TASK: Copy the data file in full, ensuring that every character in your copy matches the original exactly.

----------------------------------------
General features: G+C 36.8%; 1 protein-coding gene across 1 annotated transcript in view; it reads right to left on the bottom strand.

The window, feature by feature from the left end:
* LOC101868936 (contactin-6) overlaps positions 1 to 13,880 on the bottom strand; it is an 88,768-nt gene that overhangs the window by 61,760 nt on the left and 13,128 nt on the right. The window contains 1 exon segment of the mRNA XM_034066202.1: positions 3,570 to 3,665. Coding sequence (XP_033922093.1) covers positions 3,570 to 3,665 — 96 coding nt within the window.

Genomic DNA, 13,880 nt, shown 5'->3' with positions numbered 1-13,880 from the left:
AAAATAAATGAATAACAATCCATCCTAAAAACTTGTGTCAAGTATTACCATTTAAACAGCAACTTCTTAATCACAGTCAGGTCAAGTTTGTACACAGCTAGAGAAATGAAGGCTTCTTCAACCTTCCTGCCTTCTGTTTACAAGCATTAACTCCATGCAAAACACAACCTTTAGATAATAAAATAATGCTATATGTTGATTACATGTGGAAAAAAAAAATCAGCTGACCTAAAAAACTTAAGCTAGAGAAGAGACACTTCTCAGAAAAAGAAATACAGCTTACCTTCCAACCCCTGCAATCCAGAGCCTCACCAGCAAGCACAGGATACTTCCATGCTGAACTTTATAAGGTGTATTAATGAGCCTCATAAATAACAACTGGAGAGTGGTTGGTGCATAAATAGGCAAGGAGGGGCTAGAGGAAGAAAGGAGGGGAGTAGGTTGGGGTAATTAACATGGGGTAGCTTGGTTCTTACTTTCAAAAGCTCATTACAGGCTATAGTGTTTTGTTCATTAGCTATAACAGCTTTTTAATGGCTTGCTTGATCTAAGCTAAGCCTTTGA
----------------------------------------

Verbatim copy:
General features: G+C 36.8%; 1 protein-coding gene across 1 annotated transcript in view; it reads right to left on the bottom strand.

The window, feature by feature from the left end:
* LOC101868936 (contactin-6) overlaps positions 1 to 13,880 on the bottom strand; it is an 88,768-nt gene that overhangs the window by 61,760 nt on the left and 13,128 nt on the right. The window contains 1 exon segment of the mRNA XM_034066202.1: positions 3,570 to 3,665. Coding sequence (XP_033922093.1) covers positions 3,570 to 3,665 — 96 coding nt within the window.

Genomic DNA, 13,880 nt, shown 5'->3' with positions numbered 1-13,880 from the left:
AAAATAAATGAATAACAATCCATCCTAAAAACTTGTGTCAAGTATTACCATTTAAACAGCAACTTCTTAATCACAGTCAGGTCAAGTTTGTACACAGCTAGAGAAATGAAGGCTTCTTCAACCTTCCTGCCTTCTGTTTACAAGCATTAACTCCATGCAAAACACAACCTTTAGATAATAAAATAATGCTATATGTTGATTACATGTGGAAAAAAAAAATCAGCTGACCTAAAAAACTTAAGCTAGAGAAGAGACACTTCTCAGAAAAAGAAATACAGCTTACCTTCCAACCCCTGCAATCCAGAGCCTCACCAGCAAGCACAGGATACTTCCATGCTGAACTTTATAAGGTGTATTAATGAGCCTCATAAATAACAACTGGAGAGTGGTTGGTGCATAAATAGGCAAGGAGGGGCTAGAGGAAGAAAGGAGGGGAGTAGGTTGGGGTAATTAACATGGGGTAGCTTGGTTCTTACTTTCAAAAGCTCATTACAGGCTATAGTGTTTTGTTCATTAGCTATAACAGCTTTTTAATGGCTTGCTTGATCTAAGCTAAGCCTTTGA